Curtiss XP-55 Ascender

Last revised December 25, 2007

The Curtiss XP-55 Ascender was another response to Circular Proposal R-40C, which was issued on November 27, 1939. It called for a fighter that would be much more effective than any extant--with a top speed, rate of climb, maneuverability, armament, and pilot visibility, all of which would be far superior to those of any existing fighter. In addition, the fighter was required to have a low initial cost and had to be easy and inexpensive to maintain. The Army specifically mentioned in R-40C that they would consider aircraft with unconventional configurations.

No less than 50 responses came in. Many of them were quickly ruled out, but by the end of 1940, four designs were considered sufficiently worthy of further study. These were designs submitted by Bell, by Curtiss, by Northrop, and by Vultee.

The Curtiss entry, designated CW-24 by the company, was perhaps the most unconventional of the four finalists. It was to be one of the last projects supervised by Donovan Berlin before he left the Curtiss company to go over to Fisher to work on the P-75. The CW-24 was a swept-wing pusher aircraft with canard (tail-first) elevators. The low-mounted sweptback wings were equipped with ailerons and flaps on the trailing edge as well as directional fins and rudders mounted near the wing tips both above and below the airfoil. The elevators were located near the front of the nose in a horizontal surface. A completely-retractable tricycle undercarriage was to be used, the first time such an undercarriage was to be employed in a Curtiss fighter. Curtiss proposed to use the new and untried Pratt & Whitney X-1800-A3G (H-2600) liquid-cooled engine, mounted behind the pilot's cockpit and driving a pusher propeller. Project maximum speed was no less than 507 mph!

On June 22, 1940, the Curtiss-Wright company received an Army contract for preliminary engineering data and a powered wind tunnel model. The designation P-55 was reserved for the project.

Since the USAAC was not completely satisfied with the results of the wind tunnel tests, Curtiss-Wright took it upon itself to build a flying full-scale model. Designated CW-24B by the company, the flying testbed was powered by a 275 hp Menasco C68-5 engine. It had a fabric-covered, welded steel tube fuselage and a wooden wing. The undercarriage was fixed.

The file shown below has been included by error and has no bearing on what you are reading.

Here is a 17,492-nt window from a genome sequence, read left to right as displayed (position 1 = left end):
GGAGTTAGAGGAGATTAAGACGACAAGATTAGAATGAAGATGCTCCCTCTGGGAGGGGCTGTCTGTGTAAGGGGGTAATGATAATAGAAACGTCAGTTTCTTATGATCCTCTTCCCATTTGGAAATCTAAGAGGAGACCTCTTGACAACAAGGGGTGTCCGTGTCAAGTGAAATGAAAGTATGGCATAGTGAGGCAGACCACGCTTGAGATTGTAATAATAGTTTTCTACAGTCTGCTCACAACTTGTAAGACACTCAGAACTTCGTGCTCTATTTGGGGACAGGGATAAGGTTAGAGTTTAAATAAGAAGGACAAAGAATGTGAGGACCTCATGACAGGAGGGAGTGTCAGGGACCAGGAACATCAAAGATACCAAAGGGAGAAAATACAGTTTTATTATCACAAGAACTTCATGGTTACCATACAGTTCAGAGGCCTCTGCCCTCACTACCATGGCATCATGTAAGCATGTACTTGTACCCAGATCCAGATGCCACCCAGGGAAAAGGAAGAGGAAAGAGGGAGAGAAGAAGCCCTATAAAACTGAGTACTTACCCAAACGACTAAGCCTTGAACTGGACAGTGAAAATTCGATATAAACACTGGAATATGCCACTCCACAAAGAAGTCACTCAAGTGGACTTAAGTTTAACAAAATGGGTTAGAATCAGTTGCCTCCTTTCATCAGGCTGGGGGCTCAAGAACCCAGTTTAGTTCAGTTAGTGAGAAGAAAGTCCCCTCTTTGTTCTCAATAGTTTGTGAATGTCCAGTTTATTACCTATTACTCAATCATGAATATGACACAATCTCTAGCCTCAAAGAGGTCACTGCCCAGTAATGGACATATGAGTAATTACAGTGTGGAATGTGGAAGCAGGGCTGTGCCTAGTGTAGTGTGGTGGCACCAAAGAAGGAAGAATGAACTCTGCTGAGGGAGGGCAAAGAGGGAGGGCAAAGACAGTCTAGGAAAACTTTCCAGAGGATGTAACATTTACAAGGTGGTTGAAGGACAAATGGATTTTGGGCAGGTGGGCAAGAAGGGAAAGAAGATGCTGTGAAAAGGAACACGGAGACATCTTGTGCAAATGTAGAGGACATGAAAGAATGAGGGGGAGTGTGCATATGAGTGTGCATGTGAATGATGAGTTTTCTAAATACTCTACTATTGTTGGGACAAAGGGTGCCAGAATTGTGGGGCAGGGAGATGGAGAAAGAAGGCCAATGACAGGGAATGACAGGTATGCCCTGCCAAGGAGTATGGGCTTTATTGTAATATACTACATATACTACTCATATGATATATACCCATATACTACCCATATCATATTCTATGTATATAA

After completion, the CW-24B was shipped out to the Army flight test center at Muroc Dry Lake (later Edwards AFB) in California. It made its first flight there on December 2, 1941. Although the maximum speed was only 180 mph because of the low engine power, the CW-24B proved out the basic feasibility of the concept. However, early flights indicated that there was a certain amount of directional instability. The original auxiliary wingtip fins were increased in area and moved four feet farther outboard on the wings, which enhanced the directional stability. The wingtips were made longer, and further improvements were obtained by adding vertical fins to both the top and the bottom of the engine cowling. 169 flights with the CW-24B were made at Muroc between December 1941 and May 1942. After that, the airplane (having been assigned the USAAC serial number 42-39347) was transferred to Langley Field, Virginia, for further testing by NACA.

During the flight testing of the CW-24B, work on the CW-24 fighter project continued. On July 10, 1942, a USAAF contract was issued for three prototypes under the designation XP-55. Serial numbers were 42-78845/78847. Since the Pratt & Whitney X-1800 engine was experiencing serious program delays (it eventually was cancelled outright before attaining production status) Curtiss decided to switch to the Allison V-1710 (F16) liquid-cooled inline engine for the sake of reliability and availability. Armament was to be two 20-mm cannon and two 0.50-inch machine guns. During the mockup phase, it was decided to switch to the 1275 hp Allison V-1710-95 engine, and the 20-mm cannon were replaced by 0.50-inch machine guns.

The first XP-55 (42-78845) was completed on July 13, 1943. It had essentially the same aerodynamic configuration as did the final CW-24B. It made its first test flight on July 19, 1943 from the Army's Scott Field near the Curtiss-Wright St Louis plant. The pilot was J. Harvey Gray, Curtiss's test pilot. Initial flight testing revealed that the takeoff run was excessively long. In order to solve this problem, the nose elevator was increased in area and the aileron up trim was interconnected with the flaps so that it operated when the flaps were lowered.